Wednesday, February 24, 2010

Sedaris on Santa

While I found much of what David Sedaris had to say at once poignant and laugh out loud funny, the chapter “Six to Eight Black Men” also struck me as extremely interesting in subject matter and presentation. It said wonders about his ability to universalize the essay, as well as hold firmly onto his own definitive voice and experience. He led smoothly from general regional oddities in the US, to the oddities that he found in Europe with the common thread of unusual questions he thinks to ask the residents. The question that he got a kick of out of asking across the Atlantic? None other than an inquiry into their Christmas traditions of course. While not all Americans are guaranteed to celebrate Christmas, and certainly not all in the same way, you would be hard pressed to find someone who doesn’t know what it is or the traditions associated with it.

This seemingly simple flow of thought is essential to how the essay works. First he starts with the oddities that we can find throughout our own familiar country – the blind can hunt? While this allows a great deal of ammunition for Dick Cheney jokes, it is also extremely important in tying the essay back to the reader. Something so counter-intuitive being present amongst us all allows us to share that silly history with the author, and also includes us as a lighthearted target in the joke. This then allows us to laugh when we experience the strangeness of the “other” cities – Santa is a skinny ex-bishop who kicks and kidnaps children with his band of slaves? We laugh because to us it seems so ridiculous, but we also feel we can laugh because we have our own ridiculous laws and ideas to compare it to. This leaves room not only for interest in something that seems hilariously inappropriate to our normal concept of a jolly and pleasant holiday, but it also gives room for thought on just how strange we might seem to these “strange” countries.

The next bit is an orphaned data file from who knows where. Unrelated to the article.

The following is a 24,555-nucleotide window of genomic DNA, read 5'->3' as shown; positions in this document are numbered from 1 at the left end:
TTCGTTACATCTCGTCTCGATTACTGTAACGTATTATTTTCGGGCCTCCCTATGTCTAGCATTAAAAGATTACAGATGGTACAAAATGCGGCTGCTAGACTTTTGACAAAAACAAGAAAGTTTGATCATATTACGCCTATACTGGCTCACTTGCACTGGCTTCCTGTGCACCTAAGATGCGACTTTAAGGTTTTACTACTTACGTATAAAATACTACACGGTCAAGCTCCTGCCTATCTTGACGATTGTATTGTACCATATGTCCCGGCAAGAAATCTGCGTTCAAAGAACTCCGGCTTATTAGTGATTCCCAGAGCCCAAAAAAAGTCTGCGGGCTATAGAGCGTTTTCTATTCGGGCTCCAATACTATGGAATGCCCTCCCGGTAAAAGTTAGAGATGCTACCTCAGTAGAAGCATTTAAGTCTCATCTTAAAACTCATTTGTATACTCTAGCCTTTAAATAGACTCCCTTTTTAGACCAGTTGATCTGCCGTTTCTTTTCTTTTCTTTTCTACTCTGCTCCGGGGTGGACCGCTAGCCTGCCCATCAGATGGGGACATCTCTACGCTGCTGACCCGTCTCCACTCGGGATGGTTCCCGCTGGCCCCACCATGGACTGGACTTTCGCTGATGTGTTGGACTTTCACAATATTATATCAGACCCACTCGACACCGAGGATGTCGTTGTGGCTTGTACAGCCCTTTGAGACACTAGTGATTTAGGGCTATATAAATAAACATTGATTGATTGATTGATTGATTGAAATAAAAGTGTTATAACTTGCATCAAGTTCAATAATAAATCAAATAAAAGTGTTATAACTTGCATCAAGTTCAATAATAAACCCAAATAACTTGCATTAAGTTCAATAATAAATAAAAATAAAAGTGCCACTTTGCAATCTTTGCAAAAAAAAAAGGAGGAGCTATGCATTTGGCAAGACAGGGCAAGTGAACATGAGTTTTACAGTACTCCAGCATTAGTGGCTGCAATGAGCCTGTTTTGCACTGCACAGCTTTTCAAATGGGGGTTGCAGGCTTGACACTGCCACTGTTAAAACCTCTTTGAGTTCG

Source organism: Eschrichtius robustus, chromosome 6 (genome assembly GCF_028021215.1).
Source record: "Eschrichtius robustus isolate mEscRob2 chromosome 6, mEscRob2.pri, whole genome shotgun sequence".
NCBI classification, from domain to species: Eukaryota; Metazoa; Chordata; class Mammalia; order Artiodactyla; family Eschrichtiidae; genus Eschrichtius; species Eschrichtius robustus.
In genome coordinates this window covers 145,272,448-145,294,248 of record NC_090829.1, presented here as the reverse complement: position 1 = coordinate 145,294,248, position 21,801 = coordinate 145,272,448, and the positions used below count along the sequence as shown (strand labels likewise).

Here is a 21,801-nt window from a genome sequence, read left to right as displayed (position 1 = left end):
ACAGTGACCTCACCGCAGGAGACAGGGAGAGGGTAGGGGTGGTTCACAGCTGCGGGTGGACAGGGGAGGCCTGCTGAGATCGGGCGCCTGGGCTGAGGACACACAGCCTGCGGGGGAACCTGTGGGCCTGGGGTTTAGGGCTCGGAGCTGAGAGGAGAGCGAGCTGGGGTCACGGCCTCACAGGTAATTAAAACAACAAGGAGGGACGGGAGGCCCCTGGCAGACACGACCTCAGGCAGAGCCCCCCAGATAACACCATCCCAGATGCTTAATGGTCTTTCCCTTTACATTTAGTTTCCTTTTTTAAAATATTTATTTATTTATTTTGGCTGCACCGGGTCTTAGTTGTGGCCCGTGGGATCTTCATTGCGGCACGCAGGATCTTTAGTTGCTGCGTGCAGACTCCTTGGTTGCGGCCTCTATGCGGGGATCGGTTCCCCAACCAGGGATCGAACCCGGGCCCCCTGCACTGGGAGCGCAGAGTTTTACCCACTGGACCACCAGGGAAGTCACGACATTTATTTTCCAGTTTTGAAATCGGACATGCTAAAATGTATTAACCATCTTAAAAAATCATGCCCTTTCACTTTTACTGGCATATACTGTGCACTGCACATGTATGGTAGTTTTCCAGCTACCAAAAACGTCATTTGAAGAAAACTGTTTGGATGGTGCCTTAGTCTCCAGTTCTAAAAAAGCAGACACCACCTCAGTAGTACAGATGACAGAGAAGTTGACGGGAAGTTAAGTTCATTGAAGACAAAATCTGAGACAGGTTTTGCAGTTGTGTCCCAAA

He makes this point evident with his signature dry lines such as, “It’s nothing I’d want for myself, but I suppose it’s fine for those who prefer food and family to things of real value” in response to certain Christmas traditions where presents aren’t the focal point of the day (159). Simple comments like this are essential glue to the essay because they do much the same as the general format. This offers up a multi-directional laugh because it makes an apparent joke about the strange difference of other cultures’ traditions, but also more significantly a joke about our American preoccupation with material things. What we see as an obvious point of Christmas looks so shallow and vapid in contrast with the other traditions that we see as strange. Yet, it doesn’t come off as an accusation because he presents it with an honest selfishness that says he too partakes in this tradition, even though he recognizes the lack of real values within it. This complete circle of introducing with the joke on us, then leading into the joke on others then returning with the joke on us allows a full circle of appreciation and surprise at things we thought we were very familiar with.

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